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J.P. Morgan’s Healthcare Advisory Council (HCAC)

Healthcare organizations face numerous challenges, including margin pressures, workforce shortages, and complicated tech and regulatory mazes. However, the finance and operations leaders in the industry remain focused on securing the talent, tools, and relationships necessary to advance care for their communities.

Leaders from across the U.S. gathered at J.P. Morgan’s 11th annual Healthcare Advisory Council (HCAC) in October to explore emerging approaches to managing costs, investing in organizational innovation, and prioritizing patients’ needs. Here are a few key takeaways from the discussions:

Experience is everything

In an increasingly consumer-driven healthcare market, healthcare organizations and tech companies recognize the importance of providing a customer-friendly and frictionless experience to patients. From online interactions to in-person appointments and billing, every aspect of a patient’s interaction with the system should be convenient and trustworthy. Patients choose where to direct their money based on convenience and trust.

Tools and platforms continue to emerge to make it easier for patients to access records, schedule appointments, check in at visits, and communicate with providers. Leaders highlighted convenience and transparency as vital for earning patients’ trust and loyalty.

Mike Browning, Senior Vice President and Chief Financial Officer for OhioHealth, emphasized the importance of customer service as one of his organization’s main initiatives. He mentioned a team of navigators who assist patients in oncology departments as an example of a useful tool for improving the patient experience. Browning believes the industry should strive to make all service offerings easy for patients.

Other takeaways regarding the patient experience include:

  • Recognized digital payment options like Apple Pay and QR code enrolment facilitate point-of-service interactions.
  • Patients increasingly expect price transparency and clear billing estimates to understand their financial obligations beforehand.
  • Patients evaluate the quality of a healthcare facility based on access and ease of navigation, not insider metrics such as hospital-acquired infection rates.

Connectivity drives quality

Leaders in the healthcare industry consistently emphasize that proactive collaboration between providers and other stakeholders leads to better health outcomes at lower costs. At HCAC, leaders stressed the importance of finding a balance between pragmatism and openness to creativity in an evolving landscape.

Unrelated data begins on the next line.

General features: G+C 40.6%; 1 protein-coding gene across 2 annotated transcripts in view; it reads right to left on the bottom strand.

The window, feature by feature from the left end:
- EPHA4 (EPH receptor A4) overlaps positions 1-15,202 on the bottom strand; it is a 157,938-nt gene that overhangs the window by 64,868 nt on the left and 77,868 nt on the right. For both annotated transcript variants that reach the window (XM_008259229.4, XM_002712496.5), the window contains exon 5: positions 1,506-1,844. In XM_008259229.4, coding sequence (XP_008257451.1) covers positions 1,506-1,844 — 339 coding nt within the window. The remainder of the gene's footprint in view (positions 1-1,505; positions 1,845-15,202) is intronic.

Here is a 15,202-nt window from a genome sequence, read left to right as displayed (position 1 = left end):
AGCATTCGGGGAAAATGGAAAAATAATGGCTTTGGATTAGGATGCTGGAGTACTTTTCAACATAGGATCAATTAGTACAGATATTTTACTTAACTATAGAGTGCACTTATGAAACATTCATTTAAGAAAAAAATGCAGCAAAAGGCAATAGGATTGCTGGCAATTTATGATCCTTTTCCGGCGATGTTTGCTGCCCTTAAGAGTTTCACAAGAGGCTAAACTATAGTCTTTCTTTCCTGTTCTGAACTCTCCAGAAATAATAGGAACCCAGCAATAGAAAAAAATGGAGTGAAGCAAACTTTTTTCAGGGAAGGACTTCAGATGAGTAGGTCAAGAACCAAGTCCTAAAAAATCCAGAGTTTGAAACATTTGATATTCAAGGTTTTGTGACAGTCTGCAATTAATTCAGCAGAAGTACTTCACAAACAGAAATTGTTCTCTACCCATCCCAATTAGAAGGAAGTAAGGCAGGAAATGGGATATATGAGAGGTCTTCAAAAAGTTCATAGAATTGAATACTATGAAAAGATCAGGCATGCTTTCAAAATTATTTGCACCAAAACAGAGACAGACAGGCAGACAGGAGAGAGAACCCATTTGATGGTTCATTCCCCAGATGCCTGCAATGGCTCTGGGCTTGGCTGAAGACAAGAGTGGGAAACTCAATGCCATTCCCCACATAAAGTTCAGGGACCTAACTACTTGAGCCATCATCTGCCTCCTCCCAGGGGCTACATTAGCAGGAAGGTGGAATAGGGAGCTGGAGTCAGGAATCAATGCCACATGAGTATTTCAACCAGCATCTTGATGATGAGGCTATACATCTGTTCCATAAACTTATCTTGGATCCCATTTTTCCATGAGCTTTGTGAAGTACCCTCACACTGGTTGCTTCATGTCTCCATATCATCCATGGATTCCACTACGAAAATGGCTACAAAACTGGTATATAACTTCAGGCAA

Panel participants showcased how they integrate preventative care into various points of contact:

  • Medical practices reserve open time slots for conducting mammograms during patients’ other office visits.
  • Programs for seniors proactively teach fall prevention rather than waiting to treat broken bones.
  • Digital monitoring tools help providers manage patients’ chronic conditions while they are at home.

AI is already affecting healthcare

With the advent of large language models like ChatGPT in 2023, the healthcare industry is looking to the future and how artificial intelligence can transform healthcare delivery. However, AI and machine learning are part of the ongoing trend of automation in healthcare.

Maneesh Goyal, COO of the Mayo Clinic Platform at Mayo Clinic, emphasized that while new technology may change how health organizations tackle problems, it does not offer shortcuts.

AI is not software; software is not a solution; solutions aren’t business models,” Goyal said. “You have to understand why you’re implementing a project and ensure that the context is attached to the tool, whether it’s AI or not. And you have to follow through the change management process to fully benefit.”

Other insights on AI include:

  • AI is already used in areas such as clinical documentation and utilization review.
  • In a labor market with limited resources, AI and machine learning can support human staff by helping them prioritize their time.
  • AI excels in probabilistic reasoning, not deterministic decision-making. It can sift through vast amounts of data to assist in clinical decision-making, but it does not learn or provide clinical knowledge.

We’re here to help

J.P. Morgan has extensive experience in the healthcare sector and can assist in navigating the evolving business landscape. Contact one of our bankers for more information.

© 2023 JPMorgan Chase & Co. All rights reserved. JPMorgan Chase Bank, N.A. Member FDIC. Visit jpmorgan.com/commercial-banking/legal-disclaimer for disclosures and disclaimers related to this content.

Leah Sirama
Leah Sirama
Leah Sirama, a lifelong enthusiast of Artificial Intelligence, has been exploring technology and the digital realm since childhood. Known for his creative thinking, he's dedicated to improving AI experiences for all, making him a respected figure in the field. His passion, curiosity, and creativity drive advancements in the AI world.
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